I was in Central Park in May 2015. For a few days before a group of us went with Marko Pogacnik to do a new group work together. Some of these drawings were done with the luxury of time to sink into the conversation. Some were done on the fly trying to keep up with the group. My love and admiration and GRATITUDE for the trees in Central park grows with each visit.
New Yorkers come into the park, almost live in it. Their private spaces are cramped and limiting. Central Park is a doorway into a refreshing , imaginative, inspiring space. It is luxurious and generous. However you enter, when you leave you are refreshed, inspired and more hopeful. It is medicine. It is also a place where human beings and nature are meeting and in some cases , co-creating.
Olmstead’s imagination of Central Park:
The time will come when New York will be built up, when all the grading and filling will be done, and when the picturesquely-varied, rocky formations of the island will have been converted into formations for rows of monotonous straight streets, and piles of erect buildings. There will be no suggestion left of its present varied surface, with the single exception of the few acres contained in the Park. Then the priceless value of the present picturesque outlines of the ground will be more distinctly perceived…It therefore seems desirable to interfere with its easy undulating outlines, and picturesque, rocky scenery as little as possible.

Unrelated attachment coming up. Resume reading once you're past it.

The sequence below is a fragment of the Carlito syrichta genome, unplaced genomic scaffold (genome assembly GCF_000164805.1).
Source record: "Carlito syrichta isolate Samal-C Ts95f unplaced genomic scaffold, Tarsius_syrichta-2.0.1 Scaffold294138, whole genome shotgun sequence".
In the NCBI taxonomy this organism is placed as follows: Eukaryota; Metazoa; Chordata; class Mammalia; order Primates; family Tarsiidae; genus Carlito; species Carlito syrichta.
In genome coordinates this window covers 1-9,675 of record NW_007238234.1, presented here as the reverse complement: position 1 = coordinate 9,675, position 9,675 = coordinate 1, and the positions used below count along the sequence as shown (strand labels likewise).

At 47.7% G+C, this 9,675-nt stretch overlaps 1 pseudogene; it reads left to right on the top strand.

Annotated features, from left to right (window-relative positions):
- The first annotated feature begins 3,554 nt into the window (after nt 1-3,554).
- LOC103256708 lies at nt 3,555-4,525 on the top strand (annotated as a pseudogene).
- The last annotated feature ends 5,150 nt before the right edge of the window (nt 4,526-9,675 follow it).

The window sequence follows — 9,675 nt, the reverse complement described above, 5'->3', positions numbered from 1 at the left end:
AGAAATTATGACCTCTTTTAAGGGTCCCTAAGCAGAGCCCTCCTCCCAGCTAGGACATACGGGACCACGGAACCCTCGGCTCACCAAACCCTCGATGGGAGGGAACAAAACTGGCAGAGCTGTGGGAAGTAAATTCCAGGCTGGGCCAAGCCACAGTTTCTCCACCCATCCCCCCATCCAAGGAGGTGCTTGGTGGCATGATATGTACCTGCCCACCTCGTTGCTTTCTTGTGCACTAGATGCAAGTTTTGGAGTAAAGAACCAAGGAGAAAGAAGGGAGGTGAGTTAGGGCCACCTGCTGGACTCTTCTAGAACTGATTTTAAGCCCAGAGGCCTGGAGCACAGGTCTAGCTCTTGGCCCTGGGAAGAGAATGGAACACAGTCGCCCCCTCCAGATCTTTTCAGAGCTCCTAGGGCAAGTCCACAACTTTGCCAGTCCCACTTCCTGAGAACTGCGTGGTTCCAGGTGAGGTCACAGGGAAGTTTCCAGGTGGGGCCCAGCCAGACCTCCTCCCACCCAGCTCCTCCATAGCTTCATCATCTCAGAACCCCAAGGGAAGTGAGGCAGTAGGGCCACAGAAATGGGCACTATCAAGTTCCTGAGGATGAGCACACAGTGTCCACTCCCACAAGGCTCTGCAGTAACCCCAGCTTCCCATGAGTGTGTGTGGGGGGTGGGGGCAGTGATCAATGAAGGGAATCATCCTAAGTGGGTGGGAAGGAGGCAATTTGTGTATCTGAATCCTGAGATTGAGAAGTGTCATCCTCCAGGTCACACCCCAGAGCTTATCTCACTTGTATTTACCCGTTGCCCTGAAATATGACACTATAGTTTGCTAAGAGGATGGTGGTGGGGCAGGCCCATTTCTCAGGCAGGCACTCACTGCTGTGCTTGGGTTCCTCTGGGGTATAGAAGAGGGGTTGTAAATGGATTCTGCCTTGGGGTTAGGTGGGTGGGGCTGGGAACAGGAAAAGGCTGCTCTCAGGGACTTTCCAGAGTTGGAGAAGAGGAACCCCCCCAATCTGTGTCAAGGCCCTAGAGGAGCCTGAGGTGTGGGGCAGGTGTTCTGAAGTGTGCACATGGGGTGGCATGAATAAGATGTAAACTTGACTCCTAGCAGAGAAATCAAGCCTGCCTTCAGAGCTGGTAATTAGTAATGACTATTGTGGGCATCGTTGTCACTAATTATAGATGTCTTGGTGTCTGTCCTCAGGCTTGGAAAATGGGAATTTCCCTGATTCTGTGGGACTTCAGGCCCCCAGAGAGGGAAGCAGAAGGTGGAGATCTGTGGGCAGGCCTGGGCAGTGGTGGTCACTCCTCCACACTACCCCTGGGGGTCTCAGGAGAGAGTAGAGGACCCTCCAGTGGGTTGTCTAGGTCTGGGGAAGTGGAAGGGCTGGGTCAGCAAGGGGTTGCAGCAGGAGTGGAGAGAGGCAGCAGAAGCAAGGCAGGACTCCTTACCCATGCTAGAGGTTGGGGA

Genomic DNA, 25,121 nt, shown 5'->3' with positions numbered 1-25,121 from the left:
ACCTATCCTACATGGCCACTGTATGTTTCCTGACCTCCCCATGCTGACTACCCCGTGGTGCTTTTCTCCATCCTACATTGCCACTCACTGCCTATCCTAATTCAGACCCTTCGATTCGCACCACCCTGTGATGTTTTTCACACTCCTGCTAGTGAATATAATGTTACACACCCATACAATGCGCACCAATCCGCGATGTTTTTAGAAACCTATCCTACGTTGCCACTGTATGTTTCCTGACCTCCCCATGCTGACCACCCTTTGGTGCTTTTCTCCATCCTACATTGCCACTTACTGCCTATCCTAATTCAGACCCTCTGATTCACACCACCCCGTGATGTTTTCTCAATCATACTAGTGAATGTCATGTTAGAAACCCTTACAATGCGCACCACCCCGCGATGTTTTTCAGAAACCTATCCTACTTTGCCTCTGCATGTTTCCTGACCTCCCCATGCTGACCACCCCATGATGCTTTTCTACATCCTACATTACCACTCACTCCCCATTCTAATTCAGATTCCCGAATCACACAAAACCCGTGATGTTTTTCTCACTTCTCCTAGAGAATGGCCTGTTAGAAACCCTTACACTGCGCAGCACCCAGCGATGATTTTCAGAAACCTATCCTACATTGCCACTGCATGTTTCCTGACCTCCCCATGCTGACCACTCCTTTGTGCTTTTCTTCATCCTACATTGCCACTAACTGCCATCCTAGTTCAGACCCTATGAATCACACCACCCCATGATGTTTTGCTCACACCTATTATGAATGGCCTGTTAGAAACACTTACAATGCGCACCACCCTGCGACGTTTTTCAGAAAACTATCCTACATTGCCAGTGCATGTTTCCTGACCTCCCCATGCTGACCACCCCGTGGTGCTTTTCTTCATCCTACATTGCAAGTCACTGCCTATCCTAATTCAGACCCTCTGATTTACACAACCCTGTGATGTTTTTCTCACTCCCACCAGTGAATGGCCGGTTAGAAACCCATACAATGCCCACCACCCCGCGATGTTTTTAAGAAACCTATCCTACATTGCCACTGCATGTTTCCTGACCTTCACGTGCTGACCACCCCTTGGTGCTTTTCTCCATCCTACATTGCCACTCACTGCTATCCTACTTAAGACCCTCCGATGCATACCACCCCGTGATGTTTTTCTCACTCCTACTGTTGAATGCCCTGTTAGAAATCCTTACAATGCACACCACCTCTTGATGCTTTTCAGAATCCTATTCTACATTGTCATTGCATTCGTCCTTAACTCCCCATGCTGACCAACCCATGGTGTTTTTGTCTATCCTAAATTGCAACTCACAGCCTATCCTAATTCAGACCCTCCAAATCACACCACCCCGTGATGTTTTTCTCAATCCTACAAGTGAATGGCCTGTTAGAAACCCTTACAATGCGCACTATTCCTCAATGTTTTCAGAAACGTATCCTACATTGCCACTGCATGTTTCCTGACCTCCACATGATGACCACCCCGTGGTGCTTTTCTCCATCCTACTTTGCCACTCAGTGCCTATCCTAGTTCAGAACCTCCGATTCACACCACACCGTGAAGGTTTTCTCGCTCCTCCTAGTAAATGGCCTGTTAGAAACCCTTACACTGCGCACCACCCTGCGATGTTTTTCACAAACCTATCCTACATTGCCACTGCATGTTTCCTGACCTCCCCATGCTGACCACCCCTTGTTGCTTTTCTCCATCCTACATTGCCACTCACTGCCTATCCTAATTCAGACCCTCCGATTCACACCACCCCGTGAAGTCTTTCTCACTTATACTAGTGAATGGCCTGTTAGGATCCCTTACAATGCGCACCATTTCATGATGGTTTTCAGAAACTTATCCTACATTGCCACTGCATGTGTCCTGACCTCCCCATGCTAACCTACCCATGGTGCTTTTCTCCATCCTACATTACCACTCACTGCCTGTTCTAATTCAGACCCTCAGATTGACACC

Central Park was always supposed to answer to both arcadian myths that have survived in the modern memory: the wild and the cultivated; the place of unpredictable exhilaration and the place of bucolic rest. Olmstead could have had no inkling , of course, how the very features that made his park unique-the sunken roads, the gullies and hollows that closed off views to the streets-would shelter a savagery at which even Pan himself might have flinched. The woods and trails of Upper Manhattan are certainly not only lair where ancient myths and demons, best forgotten, or left to academic seminars, have returned to haunt the modern polis. In fact Central Park divides its arcadian life by the hours of the clock. By at night it reverts to a more archaic place, the realm of Pelasgus where the wolf-men of Lykaon prowl, satyrs bide their time unsmiling, and feral men, hungry for wilding , postpone their music.
Pg570 Landscape and Memory by Simon Schama
This excerpt which includes the words of Olmstead himself and also the commentary by Simon Schama the author of the book Landscape and Memory gives an valuable introduction to my work with the trees of Central Park.
The tree who showed me its tender and protective face and gesture is an oak that grows in the middle of the paved path, north of the Met and on the west side of a large reservoir. All the trees in Central Park are fortunate to have each other…in other words there are areas that you could call woods. And they grow in a pillar of focused, uninterrupted landscape. The earth below is not disturbed by the movement of the subway. The sky above is free of buildings. The pressure on all sides of the park of the city with it’s physical structures and psychic/psychological intensity creates the space which focuses the powerful presence and aliveness. There are still nature beings frolicking in this urban setting.